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TABOO Sanitary Products - Empowering Women in Need

Isobel Marshall and Eloise Hall, School Captain and Vice Captain 2016

TABOO’s journey began in January 2016 as we, Eloise and Izzy walked up the stairs of Manley beach, Sydney. We had recently taken part in a leadership conference held at Bond University, and had been inspired by various professionals and their work, particularly that of Daniel Flynn. Daniel is the co-founder of Thank You, a social enterprise designed to sell bottles of water in developed countries, to make profit that is donated to water projects in developing parts of the world. On our walk home, we began brainstorming other products that are in high demand in Australia, so that these products could also be sold to generate profit for a related cause. Eventually we came to pads and tampons. 50% of the population require these products and each individual women spends $19,000 on these products throughout their lifetime. What an awesome market! We then started researching into the flip side. What do women in developing countries use when they are menstruating? To say the least, we were shocked with the answer. We learnt that an astounding number of women had never even heard of a pad, let alone used them. Women are forced to use kitchen sponges, tree bark or even cow dung during their period.

Many girls must leave school for a week every month which leads to approximately 30% of girls in developing parts of the world dropping out of school as soon they hit puberty. According to , “73 percent of interviewed Bangladeshi garment workers reported they miss work for an average of six days per month (resulting in unpaid work days) due to vaginal infections caused by unsanitary menstrual materials”. There are many more shocking statistics around this topic so if this subject impacts you, please further inform yourself about this tragic reality.

We had to put our curiosity on hold for a year, as we focused our energy on year 12 studies. Almost the day after finishing our exams though, we were back to brainstorming ways that would change those scary statistics that had been on our mind all year. At this pivotal point, TABOO entered our lives. We developed a social enterprise model that would allow us to sell a range of sanitary products on this website to generate profit that would then be dedicated to providing sanitary products and menstrual health education in developing countries.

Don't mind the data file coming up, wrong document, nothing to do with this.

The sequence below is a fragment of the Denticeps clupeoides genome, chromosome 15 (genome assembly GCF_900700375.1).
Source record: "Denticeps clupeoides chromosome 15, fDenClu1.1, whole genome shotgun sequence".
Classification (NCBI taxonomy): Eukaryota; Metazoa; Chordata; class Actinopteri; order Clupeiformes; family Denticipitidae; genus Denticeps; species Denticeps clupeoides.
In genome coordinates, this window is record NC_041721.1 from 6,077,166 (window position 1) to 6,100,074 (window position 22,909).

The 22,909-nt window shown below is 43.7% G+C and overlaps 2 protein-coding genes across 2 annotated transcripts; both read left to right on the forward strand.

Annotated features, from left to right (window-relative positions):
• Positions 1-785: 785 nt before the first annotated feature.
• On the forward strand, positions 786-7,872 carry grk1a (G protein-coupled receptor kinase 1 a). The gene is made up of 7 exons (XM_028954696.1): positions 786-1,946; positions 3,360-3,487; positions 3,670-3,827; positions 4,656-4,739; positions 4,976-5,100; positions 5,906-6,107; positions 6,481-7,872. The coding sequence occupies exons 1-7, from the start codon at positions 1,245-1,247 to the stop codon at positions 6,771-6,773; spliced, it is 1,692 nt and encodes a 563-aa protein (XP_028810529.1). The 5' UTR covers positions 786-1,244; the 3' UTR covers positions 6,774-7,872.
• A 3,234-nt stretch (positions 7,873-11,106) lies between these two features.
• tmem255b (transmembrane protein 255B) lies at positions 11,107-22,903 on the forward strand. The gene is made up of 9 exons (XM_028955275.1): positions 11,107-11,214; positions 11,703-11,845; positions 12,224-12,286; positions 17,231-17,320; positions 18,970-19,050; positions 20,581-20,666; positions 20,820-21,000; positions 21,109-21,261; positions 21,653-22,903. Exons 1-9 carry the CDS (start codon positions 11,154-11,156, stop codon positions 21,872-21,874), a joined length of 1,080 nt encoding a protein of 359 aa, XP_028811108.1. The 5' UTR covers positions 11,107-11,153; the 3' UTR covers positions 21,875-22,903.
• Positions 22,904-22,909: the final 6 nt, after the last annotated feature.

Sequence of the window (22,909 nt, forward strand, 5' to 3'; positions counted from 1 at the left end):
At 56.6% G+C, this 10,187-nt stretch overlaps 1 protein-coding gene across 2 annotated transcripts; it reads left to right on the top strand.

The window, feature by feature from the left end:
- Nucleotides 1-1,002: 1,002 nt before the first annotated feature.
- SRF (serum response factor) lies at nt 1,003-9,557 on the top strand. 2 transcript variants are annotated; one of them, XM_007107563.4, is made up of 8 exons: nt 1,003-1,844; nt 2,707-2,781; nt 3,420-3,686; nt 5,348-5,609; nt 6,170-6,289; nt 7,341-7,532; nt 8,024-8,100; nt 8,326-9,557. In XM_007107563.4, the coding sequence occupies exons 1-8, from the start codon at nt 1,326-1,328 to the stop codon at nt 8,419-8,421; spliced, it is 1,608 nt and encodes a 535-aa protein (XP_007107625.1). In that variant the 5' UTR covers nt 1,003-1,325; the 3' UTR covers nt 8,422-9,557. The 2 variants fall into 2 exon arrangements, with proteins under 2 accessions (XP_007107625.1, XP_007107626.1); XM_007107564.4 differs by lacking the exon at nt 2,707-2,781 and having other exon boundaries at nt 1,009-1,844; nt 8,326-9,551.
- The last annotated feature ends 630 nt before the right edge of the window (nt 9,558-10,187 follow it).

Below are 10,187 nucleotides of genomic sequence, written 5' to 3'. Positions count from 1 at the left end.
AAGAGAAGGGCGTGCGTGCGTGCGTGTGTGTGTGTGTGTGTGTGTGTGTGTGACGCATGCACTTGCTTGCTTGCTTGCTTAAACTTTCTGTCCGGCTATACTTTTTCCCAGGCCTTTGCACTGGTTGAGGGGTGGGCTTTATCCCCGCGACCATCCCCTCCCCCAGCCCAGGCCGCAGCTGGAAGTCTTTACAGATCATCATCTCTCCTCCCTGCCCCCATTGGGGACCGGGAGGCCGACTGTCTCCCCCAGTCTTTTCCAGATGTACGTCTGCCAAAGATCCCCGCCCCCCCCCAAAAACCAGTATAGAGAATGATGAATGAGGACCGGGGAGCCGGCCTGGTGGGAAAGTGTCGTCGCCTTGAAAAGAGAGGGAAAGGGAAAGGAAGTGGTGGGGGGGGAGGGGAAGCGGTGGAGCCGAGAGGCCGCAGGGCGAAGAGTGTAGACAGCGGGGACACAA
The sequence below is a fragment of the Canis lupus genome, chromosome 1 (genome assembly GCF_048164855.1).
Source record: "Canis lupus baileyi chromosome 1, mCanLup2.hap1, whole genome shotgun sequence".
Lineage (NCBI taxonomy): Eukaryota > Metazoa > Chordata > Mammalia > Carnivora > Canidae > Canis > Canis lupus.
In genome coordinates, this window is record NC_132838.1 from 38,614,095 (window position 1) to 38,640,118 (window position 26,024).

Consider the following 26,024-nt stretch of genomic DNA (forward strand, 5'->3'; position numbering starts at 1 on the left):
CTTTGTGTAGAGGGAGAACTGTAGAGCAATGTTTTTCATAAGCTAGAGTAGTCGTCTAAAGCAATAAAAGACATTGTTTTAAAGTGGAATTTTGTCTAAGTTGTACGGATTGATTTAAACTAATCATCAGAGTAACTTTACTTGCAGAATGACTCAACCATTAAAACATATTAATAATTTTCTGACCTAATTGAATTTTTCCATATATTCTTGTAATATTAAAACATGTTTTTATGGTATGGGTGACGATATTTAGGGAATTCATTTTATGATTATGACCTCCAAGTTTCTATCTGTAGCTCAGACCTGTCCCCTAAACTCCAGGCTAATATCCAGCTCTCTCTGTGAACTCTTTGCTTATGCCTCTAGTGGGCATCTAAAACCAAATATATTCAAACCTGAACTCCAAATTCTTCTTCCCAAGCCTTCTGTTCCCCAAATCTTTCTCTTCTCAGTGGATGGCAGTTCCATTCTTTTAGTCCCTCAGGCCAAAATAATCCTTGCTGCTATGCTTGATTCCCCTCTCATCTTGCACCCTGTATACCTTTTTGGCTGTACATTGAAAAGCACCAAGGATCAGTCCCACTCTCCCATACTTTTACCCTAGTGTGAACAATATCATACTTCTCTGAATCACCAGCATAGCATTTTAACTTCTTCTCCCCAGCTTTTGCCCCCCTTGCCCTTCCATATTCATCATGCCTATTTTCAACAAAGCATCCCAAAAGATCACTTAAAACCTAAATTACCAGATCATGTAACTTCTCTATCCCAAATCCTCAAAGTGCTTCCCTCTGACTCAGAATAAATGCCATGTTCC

At the beginning of 2017, we were fortunately introduced to a not-for-profit event called Startup Weekend. We met a brilliant team of professionals and were provided with the resources to evolve our dream into something real. The support, encouragement and prizes we received from that weekend gave us a determination to pursue our idea further, and so we decided to defer our uni courses for a year to commit our time fully to TABOO. A lot of hard work, passion and a heap of support from awesome people around us has led us to where we are today. At the end of the day, through your subscriptions and support, YOU are the ones to help these women be educated about menstrual health and have access to the appropriate sanitary products.

Isobel Marshall and Eloise Hall 

TABOO Sanitary Products - Empowering Women in Need

3 March 2017  |  2 Comments  |  Tags:


This is a wonderful and inspiring story.  Congratulations to Eloise and Isobel for using their talents and skills to create something that has the potential to be genuinely life-changing for so many people.  I am just so impressed with this and I hope the Walford community gets behind them.  Please invite them to come and talk to the girls about their entrepreneurial journey which demonstrates a perfect balance of using their initiative, compassion and intelligence. We need more of this sort of collaborative activity in the world! I wish them every success in this fabulous venture.

By Rachel Spencer on March 4th 2017 | 3:29PM

A very worthy cause, Eloise and Isobel.

In 2015, the 7 students at Walford started an annual fundraising campaign to raise money for an international organisation, Days for Girls, and a South Australian group, Essentials4WomenSA.

The girls do not just raise money each year, they also pack bags of sanitary products for both organisations.

By Barbara Morrison on March 5th 2017 | 12:30PM

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